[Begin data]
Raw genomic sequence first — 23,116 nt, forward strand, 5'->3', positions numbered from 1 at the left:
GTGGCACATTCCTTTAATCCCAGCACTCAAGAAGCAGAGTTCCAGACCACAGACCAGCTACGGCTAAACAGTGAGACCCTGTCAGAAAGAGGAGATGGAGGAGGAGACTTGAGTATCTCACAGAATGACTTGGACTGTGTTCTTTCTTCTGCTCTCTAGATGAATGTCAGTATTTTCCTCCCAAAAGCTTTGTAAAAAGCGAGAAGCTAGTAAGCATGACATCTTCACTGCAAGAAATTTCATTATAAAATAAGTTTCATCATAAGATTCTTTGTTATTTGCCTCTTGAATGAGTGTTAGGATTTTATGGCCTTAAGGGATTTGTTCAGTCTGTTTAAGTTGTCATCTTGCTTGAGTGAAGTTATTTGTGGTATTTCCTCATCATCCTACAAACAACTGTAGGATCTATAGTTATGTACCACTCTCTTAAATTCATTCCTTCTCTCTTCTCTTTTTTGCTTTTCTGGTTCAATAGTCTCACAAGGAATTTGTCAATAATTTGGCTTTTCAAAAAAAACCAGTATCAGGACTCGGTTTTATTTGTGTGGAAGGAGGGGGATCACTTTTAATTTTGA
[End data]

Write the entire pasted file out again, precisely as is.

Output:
Raw genomic sequence first — 23,116 nt, forward strand, 5'->3', positions numbered from 1 at the left:
GTGGCACATTCCTTTAATCCCAGCACTCAAGAAGCAGAGTTCCAGACCACAGACCAGCTACGGCTAAACAGTGAGACCCTGTCAGAAAGAGGAGATGGAGGAGGAGACTTGAGTATCTCACAGAATGACTTGGACTGTGTTCTTTCTTCTGCTCTCTAGATGAATGTCAGTATTTTCCTCCCAAAAGCTTTGTAAAAAGCGAGAAGCTAGTAAGCATGACATCTTCACTGCAAGAAATTTCATTATAAAATAAGTTTCATCATAAGATTCTTTGTTATTTGCCTCTTGAATGAGTGTTAGGATTTTATGGCCTTAAGGGATTTGTTCAGTCTGTTTAAGTTGTCATCTTGCTTGAGTGAAGTTATTTGTGGTATTTCCTCATCATCCTACAAACAACTGTAGGATCTATAGTTATGTACCACTCTCTTAAATTCATTCCTTCTCTCTTCTCTTTTTTGCTTTTCTGGTTCAATAGTCTCACAAGGAATTTGTCAATAATTTGGCTTTTCAAAAAAAACCAGTATCAGGACTCGGTTTTATTTGTGTGGAAGGAGGGGGATCACTTTTAATTTTGA